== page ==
Lipoprotein(a) [Lp(a)] has had a varied history. While numerous epidemiologic studies documented an association of elevated Lp(a) levels with increased risk of cardiovascular disease (1), it was not until the advent of genetic studies, especially those using a Mendelian randomization design, that the association with cardiovascular outcomes, including myocardial infarction (MI) and ischaemic stroke, as well as aortic valve stenosis, was demonstrated (2-10). Collectively, these findings prompted expert reappraisal and reconsideration of Lp(a) in clinical guidelines (11-13) and catalysed the development of novel therapeutic approaches to managing elevated Lp(a). The final test – whether lowering elevated Lp(a) concentration reduces cardiovascular events – awaits the results of the ongoing Lp(a)HORIZONS trial (14).
Yet we have still much to learn about this enigmatic lipoprotein. Recent studies in Atherosclerosis extend our knowledge about Lp(a) epidemiology, including its association with peripheral artery disease (PAD) outcomes, and different manifestations of aortic valve disease.
Lp(a) in multi-ethnic populations
Lp(a) concentration is known to vary among different ethnicities, potentially impacting its association with cardiovascular risk. The INTERHEART Study showed that the population-attributable risk for MI was higher in ethnic groups with higher Lp(a) levels, such as South Asian and Latin American individuals (15). However, limited information among populations with ethnic diversity, as in South East Asia, may lead to uncertainty about the need for Lp(a) measurement as recommended in clinical guidelines.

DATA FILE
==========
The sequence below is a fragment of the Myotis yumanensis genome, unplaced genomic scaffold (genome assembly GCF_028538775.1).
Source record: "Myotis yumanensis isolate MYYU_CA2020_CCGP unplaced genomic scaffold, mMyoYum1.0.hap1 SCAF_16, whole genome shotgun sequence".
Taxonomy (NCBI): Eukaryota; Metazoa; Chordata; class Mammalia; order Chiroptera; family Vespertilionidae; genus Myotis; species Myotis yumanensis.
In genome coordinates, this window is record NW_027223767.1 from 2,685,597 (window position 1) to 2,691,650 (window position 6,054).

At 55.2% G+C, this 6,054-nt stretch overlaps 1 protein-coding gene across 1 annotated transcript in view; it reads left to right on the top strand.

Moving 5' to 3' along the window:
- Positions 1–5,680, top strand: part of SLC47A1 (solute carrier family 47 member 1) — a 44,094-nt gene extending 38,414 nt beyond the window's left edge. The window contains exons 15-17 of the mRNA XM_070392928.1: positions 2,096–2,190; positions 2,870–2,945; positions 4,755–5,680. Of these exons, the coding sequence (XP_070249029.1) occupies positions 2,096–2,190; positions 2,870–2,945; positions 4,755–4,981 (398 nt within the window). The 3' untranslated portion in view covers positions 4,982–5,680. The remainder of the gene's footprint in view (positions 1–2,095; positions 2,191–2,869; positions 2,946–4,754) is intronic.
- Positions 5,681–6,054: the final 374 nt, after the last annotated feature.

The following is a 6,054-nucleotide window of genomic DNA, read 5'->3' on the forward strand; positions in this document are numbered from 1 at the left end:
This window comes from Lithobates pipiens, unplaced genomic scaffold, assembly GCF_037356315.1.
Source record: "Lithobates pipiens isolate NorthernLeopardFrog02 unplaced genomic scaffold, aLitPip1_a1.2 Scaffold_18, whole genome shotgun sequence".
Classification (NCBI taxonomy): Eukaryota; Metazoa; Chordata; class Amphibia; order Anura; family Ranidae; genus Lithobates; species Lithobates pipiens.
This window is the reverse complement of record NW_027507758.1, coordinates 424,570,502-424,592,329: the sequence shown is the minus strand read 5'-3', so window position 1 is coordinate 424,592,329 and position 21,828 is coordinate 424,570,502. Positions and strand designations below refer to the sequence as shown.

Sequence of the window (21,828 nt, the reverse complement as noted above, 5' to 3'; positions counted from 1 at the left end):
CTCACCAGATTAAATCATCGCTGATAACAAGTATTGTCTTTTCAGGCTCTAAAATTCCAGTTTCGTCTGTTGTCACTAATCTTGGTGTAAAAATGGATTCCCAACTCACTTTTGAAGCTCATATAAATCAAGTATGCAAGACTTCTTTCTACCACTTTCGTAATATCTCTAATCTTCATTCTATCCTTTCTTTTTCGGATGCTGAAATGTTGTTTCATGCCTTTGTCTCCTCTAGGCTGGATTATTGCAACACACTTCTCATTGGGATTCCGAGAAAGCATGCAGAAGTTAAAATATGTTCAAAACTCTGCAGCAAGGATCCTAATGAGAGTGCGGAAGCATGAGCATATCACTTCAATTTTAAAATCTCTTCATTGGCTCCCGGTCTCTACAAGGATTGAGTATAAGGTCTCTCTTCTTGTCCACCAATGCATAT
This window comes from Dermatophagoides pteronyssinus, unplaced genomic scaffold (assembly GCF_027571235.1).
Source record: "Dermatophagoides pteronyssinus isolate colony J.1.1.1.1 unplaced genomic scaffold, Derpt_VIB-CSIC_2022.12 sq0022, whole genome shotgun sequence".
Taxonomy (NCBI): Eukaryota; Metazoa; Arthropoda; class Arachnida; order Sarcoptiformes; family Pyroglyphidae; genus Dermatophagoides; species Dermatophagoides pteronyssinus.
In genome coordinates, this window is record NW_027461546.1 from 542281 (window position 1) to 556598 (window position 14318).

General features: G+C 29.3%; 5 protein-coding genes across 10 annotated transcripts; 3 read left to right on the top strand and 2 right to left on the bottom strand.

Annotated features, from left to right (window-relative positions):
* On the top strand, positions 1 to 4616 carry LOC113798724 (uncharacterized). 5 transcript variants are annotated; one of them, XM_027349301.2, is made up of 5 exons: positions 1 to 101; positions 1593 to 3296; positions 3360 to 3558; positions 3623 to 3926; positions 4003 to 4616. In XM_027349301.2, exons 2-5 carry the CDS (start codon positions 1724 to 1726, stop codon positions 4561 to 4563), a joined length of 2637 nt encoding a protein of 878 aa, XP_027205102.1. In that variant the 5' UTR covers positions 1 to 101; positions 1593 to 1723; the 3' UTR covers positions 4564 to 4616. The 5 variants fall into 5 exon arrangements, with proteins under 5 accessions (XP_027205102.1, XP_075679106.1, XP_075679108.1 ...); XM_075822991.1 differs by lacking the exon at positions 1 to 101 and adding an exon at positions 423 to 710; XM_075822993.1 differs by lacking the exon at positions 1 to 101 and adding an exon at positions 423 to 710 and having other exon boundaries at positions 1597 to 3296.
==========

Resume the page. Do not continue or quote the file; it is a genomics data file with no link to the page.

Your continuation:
A recent study from Singapore addressed this gap in evidence, using a cohort from the Singapore Coronary Artery Disease Genetics Study (SCADGENS), an ongoing cross-sectional multi-ethnic study (16). Specifically, the study investigated whether Lp(a) was a predictor of coronary artery disease (CAD) in different ethnic groups using data from 2,025 individuals (94% men, 62% of Chinese ethnicity) who underwent coronary angiography. Three groups were defined: patients with CAD (≥50% stenosis) and a history of MI, those with CAD alone, and normal (<30% stenosis).
The frequency of elevated Lp(a) (≥120 nmol/L) was highest among the group with CAD and MI (11.8%) compared with those with CAD alone or with normal angiography (9.1% and 2.4%, respectively). Across each group, Lp(a) levels were highest among Asian Indians, and lowest among Chinese individuals. Irrespective of ethnic background, however, higher Lp(a) concentration was predictive of increased risk for CAD. Thus, despite the recognised caveats of a cross-sectional study design, these findings should counter potential barriers to measuring Lp(a) in this region, given that elevated concentration is predictive of increased CAD risk in this multi-ethnic cohort.
Lp(a) and severe PAD
PAD has been in the news following a 2021 Joint Statement from the European Atherosclerosis Society and the European Society of Vascular Medicine, which highlighted the importance of lipid lowering therapy to reduce the very high cardiovascular risk associated with this patient group (17). Much of the focus was on low-density lipoprotein cholesterol, the priority lipid target. There is, however, evidence for a likely association between elevated Lp(a) concentration and PAD phenotypes (18,19). Recent insights from Athero-Express also indicate an association of plasma Lp(a) concentration and risk of (recurrent) major adverse limb events in patients with severe PAD undergoing surgical intervention (20).